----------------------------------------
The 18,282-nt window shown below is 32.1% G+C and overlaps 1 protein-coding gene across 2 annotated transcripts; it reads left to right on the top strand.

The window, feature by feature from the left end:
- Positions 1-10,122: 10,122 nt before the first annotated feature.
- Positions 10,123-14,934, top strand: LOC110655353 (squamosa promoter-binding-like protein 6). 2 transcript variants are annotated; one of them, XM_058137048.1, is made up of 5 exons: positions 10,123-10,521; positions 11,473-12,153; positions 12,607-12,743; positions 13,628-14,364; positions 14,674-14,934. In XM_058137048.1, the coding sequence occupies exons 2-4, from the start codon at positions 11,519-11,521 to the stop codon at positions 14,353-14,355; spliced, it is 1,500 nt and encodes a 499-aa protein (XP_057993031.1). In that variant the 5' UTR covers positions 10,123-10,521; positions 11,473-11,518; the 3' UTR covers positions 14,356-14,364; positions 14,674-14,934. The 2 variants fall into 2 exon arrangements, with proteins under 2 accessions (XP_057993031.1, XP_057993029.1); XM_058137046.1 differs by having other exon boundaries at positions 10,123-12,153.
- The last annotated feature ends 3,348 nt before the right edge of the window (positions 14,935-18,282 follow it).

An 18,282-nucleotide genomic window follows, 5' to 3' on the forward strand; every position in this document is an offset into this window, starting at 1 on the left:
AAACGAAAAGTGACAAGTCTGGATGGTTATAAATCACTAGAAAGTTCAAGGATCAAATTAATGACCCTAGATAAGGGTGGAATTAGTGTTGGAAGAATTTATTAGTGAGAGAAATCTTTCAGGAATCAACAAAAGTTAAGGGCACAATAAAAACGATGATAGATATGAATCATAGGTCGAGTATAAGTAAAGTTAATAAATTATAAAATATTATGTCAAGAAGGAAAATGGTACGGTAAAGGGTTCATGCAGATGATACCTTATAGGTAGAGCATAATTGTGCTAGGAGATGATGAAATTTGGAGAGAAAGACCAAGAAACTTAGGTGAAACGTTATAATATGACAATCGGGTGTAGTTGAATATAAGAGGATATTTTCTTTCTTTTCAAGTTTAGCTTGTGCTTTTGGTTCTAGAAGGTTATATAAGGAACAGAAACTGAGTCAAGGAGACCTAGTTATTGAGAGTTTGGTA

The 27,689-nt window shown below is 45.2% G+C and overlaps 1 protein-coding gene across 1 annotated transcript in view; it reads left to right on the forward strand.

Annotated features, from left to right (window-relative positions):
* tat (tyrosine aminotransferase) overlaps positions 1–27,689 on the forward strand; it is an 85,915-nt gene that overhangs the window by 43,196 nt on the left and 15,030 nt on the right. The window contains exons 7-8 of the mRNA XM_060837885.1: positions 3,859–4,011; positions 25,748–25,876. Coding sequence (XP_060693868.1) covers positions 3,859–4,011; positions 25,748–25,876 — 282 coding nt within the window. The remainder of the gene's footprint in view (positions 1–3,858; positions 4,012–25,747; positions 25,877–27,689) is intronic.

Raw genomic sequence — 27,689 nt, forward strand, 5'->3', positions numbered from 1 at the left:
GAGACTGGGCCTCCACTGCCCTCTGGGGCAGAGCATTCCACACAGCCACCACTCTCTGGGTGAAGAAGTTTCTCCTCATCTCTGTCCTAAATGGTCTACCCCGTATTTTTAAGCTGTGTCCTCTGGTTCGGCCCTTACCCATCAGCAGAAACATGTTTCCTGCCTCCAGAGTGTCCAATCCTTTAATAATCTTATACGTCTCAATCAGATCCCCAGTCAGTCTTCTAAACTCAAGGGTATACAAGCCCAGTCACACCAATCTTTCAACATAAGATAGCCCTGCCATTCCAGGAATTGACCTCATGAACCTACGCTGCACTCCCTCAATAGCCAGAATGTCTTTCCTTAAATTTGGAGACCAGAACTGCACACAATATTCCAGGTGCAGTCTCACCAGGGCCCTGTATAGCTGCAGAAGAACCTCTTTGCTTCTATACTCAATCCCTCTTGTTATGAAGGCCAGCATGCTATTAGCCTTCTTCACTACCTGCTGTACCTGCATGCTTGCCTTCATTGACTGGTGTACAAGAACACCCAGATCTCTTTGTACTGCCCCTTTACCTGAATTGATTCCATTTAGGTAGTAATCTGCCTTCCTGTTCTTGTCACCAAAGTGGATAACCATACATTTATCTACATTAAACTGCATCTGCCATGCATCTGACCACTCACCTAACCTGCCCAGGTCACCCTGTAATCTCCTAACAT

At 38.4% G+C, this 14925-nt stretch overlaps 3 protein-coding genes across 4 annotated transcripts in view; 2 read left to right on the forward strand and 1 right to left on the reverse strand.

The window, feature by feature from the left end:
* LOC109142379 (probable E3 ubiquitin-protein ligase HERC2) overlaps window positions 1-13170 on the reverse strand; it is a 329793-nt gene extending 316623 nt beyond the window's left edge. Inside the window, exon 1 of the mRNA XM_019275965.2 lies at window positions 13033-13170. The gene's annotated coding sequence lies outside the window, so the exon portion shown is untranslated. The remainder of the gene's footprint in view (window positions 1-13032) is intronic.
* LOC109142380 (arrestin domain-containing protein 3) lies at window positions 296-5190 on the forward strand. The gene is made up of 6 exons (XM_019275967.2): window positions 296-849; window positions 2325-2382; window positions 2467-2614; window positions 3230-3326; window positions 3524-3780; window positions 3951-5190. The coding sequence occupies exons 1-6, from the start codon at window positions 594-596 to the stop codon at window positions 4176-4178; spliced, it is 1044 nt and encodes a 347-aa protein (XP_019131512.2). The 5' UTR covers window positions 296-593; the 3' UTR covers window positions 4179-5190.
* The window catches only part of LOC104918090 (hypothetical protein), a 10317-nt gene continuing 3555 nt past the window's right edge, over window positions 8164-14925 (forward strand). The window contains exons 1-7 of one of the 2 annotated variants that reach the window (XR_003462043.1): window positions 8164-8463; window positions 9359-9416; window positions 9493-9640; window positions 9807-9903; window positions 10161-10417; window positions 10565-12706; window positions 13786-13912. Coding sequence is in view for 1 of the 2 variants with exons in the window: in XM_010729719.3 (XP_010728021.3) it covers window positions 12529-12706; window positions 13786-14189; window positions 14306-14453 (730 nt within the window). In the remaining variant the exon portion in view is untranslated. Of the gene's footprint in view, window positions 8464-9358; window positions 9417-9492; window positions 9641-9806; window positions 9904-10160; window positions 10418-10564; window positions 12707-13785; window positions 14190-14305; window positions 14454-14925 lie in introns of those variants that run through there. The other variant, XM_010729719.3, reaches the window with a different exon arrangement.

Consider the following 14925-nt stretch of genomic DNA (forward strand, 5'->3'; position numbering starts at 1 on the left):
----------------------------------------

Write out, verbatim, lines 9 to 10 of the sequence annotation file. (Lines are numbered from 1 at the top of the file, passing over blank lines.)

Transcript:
Annotated features, from left to right (window-relative positions):
* tat (tyrosine aminotransferase) overlaps positions 1–27,689 on the forward strand; it is an 85,915-nt gene that overhangs the window by 43,196 nt on the left and 15,030 nt on the right. The window contains exons 7-8 of the mRNA XM_060837885.1: positions 3,859–4,011; positions 25,748–25,876. Coding sequence (XP_060693868.1) covers positions 3,859–4,011; positions 25,748–25,876 — 282 coding nt within the window. The remainder of the gene's footprint in view (positions 1–3,858; positions 4,012–25,747; positions 25,877–27,689) is intronic.